Oh, int 0x80 is a software instruction, from your code. And, yes, you can do anything and everything without using int, but it will make your job a lot harder. The OS has many inbuilt functions (called with int 0x80) that save you having to write the code yourself. If you want to avoid int then you have stop using the OS and do it all yourself because code running in a protected OS (like Linux) will force you to use interrupts to do "things" that affect the system.
Post 30 Apr 2011, 08:38
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roboticmehdi



Joined: 20 Apr 2011
Posts: 22
roboticmehdi
how was the first assembler created, using row machine codes?
Post 30 Apr 2011, 20:03
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Enko



Joined: 03 Apr 2007
Posts: 678
Location: Mar del Plata
Enko
roboticmehdi wrote:
how was the first assembler created, using row machine codes?

yes, but for your question there is a part thet is not asked xD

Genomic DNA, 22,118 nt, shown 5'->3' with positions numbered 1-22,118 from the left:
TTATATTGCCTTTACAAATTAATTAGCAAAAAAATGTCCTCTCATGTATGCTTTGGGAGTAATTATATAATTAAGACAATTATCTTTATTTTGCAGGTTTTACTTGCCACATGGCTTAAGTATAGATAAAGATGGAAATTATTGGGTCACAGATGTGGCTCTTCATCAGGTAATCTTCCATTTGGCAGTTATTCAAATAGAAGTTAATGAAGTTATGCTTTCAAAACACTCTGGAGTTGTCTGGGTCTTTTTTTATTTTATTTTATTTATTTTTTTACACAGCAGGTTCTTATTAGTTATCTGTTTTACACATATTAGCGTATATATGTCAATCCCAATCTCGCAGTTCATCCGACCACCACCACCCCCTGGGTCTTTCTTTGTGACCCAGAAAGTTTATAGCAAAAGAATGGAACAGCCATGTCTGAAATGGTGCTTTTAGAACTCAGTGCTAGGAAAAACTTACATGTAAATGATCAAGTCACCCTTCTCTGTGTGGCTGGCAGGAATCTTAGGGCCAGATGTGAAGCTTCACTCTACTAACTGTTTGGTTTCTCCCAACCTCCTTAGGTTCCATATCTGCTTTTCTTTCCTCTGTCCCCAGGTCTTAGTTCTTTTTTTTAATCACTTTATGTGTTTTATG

Imagen that you have an empty machine, with no assembler nor a compiler...
but you have a hex editor.
So you open the hex editor, and type machine could yourselve to create an assembler. Or a Hight level language... an assembler should be much easier.

Now you have an assembler. With him, you now create a Complier (C compiler) and start creating all kind of programs, paint, notepad, browser etc...




and the real question hear is, how was created that first hex editor if you not have created an asembler first xD

Here is the answer:

revolution wrote:

Front panel switches to input code. Manually assembled
Front panel switches to input an assembler. Manually assembled.


But i really don't now how it workes really, I guess never saw one of those ^^
Post 30 Apr 2011, 20:45
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roboticmehdi



Joined: 20 Apr 2011
Posts: 22
roboticmehdi
hey that makes sense Very Happy but i guess it must be really hard to make a hex editor using panel swithches manually Very Happy that is real programming !!